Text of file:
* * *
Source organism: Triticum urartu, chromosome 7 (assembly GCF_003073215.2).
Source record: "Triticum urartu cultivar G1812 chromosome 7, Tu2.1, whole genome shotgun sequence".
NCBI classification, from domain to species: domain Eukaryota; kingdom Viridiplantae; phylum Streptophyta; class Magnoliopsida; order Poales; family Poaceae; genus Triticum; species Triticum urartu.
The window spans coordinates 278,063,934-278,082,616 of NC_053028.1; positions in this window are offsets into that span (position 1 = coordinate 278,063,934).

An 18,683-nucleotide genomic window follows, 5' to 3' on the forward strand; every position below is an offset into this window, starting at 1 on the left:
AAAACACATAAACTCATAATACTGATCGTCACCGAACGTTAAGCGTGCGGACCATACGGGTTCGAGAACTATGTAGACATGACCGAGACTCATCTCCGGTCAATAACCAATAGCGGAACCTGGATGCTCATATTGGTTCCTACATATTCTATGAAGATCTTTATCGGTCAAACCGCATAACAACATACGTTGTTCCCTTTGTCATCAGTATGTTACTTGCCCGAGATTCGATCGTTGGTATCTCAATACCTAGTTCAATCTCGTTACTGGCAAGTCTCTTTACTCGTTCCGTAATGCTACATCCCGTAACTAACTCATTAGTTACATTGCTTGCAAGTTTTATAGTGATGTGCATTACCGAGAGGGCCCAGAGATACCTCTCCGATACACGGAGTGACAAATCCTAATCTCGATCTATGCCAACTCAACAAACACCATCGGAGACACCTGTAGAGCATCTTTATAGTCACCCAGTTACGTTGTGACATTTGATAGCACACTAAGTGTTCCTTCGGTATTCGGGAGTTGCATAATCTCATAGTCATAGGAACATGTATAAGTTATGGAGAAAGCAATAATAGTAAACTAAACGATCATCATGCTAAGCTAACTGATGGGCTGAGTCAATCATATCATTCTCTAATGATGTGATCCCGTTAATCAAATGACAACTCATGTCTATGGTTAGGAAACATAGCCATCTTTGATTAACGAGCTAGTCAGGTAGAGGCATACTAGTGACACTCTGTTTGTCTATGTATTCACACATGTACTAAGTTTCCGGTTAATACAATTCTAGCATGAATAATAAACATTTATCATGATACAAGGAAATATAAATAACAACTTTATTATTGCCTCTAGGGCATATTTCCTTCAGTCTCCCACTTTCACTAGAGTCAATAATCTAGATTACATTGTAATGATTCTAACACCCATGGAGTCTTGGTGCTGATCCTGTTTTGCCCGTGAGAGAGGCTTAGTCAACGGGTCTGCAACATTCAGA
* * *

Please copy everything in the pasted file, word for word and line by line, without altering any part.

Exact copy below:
Source organism: Triticum urartu, chromosome 7 (assembly GCF_003073215.2).
Source record: "Triticum urartu cultivar G1812 chromosome 7, Tu2.1, whole genome shotgun sequence".
NCBI classification, from domain to species: domain Eukaryota; kingdom Viridiplantae; phylum Streptophyta; class Magnoliopsida; order Poales; family Poaceae; genus Triticum; species Triticum urartu.
The window spans coordinates 278,063,934-278,082,616 of NC_053028.1; positions in this window are offsets into that span (position 1 = coordinate 278,063,934).

An 18,683-nucleotide genomic window follows, 5' to 3' on the forward strand; every position below is an offset into this window, starting at 1 on the left:
AAAACACATAAACTCATAATACTGATCGTCACCGAACGTTAAGCGTGCGGACCATACGGGTTCGAGAACTATGTAGACATGACCGAGACTCATCTCCGGTCAATAACCAATAGCGGAACCTGGATGCTCATATTGGTTCCTACATATTCTATGAAGATCTTTATCGGTCAAACCGCATAACAACATACGTTGTTCCCTTTGTCATCAGTATGTTACTTGCCCGAGATTCGATCGTTGGTATCTCAATACCTAGTTCAATCTCGTTACTGGCAAGTCTCTTTACTCGTTCCGTAATGCTACATCCCGTAACTAACTCATTAGTTACATTGCTTGCAAGTTTTATAGTGATGTGCATTACCGAGAGGGCCCAGAGATACCTCTCCGATACACGGAGTGACAAATCCTAATCTCGATCTATGCCAACTCAACAAACACCATCGGAGACACCTGTAGAGCATCTTTATAGTCACCCAGTTACGTTGTGACATTTGATAGCACACTAAGTGTTCCTTCGGTATTCGGGAGTTGCATAATCTCATAGTCATAGGAACATGTATAAGTTATGGAGAAAGCAATAATAGTAAACTAAACGATCATCATGCTAAGCTAACTGATGGGCTGAGTCAATCATATCATTCTCTAATGATGTGATCCCGTTAATCAAATGACAACTCATGTCTATGGTTAGGAAACATAGCCATCTTTGATTAACGAGCTAGTCAGGTAGAGGCATACTAGTGACACTCTGTTTGTCTATGTATTCACACATGTACTAAGTTTCCGGTTAATACAATTCTAGCATGAATAATAAACATTTATCATGATACAAGGAAATATAAATAACAACTTTATTATTGCCTCTAGGGCATATTTCCTTCAGTCTCCCACTTTCACTAGAGTCAATAATCTAGATTACATTGTAATGATTCTAACACCCATGGAGTCTTGGTGCTGATCCTGTTTTGCCCGTGAGAGAGGCTTAGTCAACGGGTCTGCAACATTCAGA